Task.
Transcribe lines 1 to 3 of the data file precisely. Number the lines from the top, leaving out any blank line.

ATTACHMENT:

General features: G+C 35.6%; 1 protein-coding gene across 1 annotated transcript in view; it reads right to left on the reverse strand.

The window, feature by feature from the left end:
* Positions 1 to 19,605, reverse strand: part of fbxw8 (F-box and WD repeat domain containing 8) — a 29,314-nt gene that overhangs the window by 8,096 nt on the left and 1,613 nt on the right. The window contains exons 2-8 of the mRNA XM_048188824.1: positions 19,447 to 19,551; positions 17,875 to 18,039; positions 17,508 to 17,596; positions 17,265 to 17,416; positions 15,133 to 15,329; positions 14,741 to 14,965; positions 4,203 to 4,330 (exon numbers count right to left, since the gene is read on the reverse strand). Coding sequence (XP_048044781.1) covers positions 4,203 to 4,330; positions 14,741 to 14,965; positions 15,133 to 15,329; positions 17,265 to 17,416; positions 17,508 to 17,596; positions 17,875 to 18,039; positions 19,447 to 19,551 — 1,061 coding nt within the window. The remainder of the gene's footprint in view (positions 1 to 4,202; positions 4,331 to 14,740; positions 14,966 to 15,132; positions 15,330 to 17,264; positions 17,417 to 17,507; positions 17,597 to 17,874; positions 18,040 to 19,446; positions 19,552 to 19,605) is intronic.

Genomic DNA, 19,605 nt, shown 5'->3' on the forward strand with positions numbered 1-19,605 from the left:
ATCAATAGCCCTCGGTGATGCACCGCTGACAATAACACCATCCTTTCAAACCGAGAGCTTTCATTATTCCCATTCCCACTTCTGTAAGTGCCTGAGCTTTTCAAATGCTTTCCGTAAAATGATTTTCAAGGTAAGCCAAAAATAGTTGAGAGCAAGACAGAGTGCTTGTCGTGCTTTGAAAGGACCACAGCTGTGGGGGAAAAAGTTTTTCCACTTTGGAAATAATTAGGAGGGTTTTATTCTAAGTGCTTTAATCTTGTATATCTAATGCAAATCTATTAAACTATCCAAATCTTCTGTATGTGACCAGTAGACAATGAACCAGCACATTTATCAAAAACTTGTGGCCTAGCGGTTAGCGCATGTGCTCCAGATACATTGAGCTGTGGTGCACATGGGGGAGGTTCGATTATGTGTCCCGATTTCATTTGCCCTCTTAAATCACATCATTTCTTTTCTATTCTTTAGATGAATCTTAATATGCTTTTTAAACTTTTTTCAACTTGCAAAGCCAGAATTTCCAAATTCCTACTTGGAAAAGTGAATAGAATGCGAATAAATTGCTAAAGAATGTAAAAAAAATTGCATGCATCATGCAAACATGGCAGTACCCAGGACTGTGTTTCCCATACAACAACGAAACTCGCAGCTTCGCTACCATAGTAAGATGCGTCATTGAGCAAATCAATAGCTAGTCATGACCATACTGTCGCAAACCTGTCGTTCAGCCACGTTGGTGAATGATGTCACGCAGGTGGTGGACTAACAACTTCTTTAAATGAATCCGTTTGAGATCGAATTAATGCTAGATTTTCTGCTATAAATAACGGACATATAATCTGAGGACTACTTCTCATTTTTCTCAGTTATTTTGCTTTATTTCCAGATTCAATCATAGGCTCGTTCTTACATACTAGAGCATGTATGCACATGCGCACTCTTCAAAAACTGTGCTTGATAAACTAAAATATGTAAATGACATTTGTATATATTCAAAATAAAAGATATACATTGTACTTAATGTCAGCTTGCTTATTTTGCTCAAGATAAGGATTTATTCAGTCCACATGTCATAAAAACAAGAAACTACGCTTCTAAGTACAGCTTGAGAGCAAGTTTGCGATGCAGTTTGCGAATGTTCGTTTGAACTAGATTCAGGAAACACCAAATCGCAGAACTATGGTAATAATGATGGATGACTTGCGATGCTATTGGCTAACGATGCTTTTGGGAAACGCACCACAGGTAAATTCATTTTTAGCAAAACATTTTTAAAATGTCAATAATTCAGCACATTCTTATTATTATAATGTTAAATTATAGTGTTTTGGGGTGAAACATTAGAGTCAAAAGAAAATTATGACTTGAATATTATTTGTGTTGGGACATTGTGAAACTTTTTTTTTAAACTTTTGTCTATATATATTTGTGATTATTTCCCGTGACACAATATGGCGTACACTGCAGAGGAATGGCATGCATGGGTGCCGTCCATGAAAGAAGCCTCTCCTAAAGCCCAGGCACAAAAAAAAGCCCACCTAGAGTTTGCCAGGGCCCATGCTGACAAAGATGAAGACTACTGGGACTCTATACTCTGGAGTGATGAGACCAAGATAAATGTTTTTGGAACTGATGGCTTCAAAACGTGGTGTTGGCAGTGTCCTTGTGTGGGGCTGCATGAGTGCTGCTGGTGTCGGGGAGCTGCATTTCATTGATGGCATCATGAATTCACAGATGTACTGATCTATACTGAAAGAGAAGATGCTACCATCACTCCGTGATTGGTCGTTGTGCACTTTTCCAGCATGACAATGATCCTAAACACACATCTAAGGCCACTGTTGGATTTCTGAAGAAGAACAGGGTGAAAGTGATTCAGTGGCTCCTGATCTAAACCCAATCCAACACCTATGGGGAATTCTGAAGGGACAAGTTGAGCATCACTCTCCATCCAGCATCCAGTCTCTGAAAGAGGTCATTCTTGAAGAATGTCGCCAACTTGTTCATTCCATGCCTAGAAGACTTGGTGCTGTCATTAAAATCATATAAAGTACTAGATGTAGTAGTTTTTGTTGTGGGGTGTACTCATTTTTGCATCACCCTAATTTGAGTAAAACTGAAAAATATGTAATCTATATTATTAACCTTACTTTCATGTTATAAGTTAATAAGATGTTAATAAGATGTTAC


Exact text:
General features: G+C 35.6%; 1 protein-coding gene across 1 annotated transcript in view; it reads right to left on the reverse strand.

The window, feature by feature from the left end:
* Positions 1 to 19,605, reverse strand: part of fbxw8 (F-box and WD repeat domain containing 8) — a 29,314-nt gene that overhangs the window by 8,096 nt on the left and 1,613 nt on the right. The window contains exons 2-8 of the mRNA XM_048188824.1: positions 19,447 to 19,551; positions 17,875 to 18,039; positions 17,508 to 17,596; positions 17,265 to 17,416; positions 15,133 to 15,329; positions 14,741 to 14,965; positions 4,203 to 4,330 (exon numbers count right to left, since the gene is read on the reverse strand). Coding sequence (XP_048044781.1) covers positions 4,203 to 4,330; positions 14,741 to 14,965; positions 15,133 to 15,329; positions 17,265 to 17,416; positions 17,508 to 17,596; positions 17,875 to 18,039; positions 19,447 to 19,551 — 1,061 coding nt within the window. The remainder of the gene's footprint in view (positions 1 to 4,202; positions 4,331 to 14,740; positions 14,966 to 15,132; positions 15,330 to 17,264; positions 17,417 to 17,507; positions 17,597 to 17,874; positions 18,040 to 19,446; positions 19,552 to 19,605) is intronic.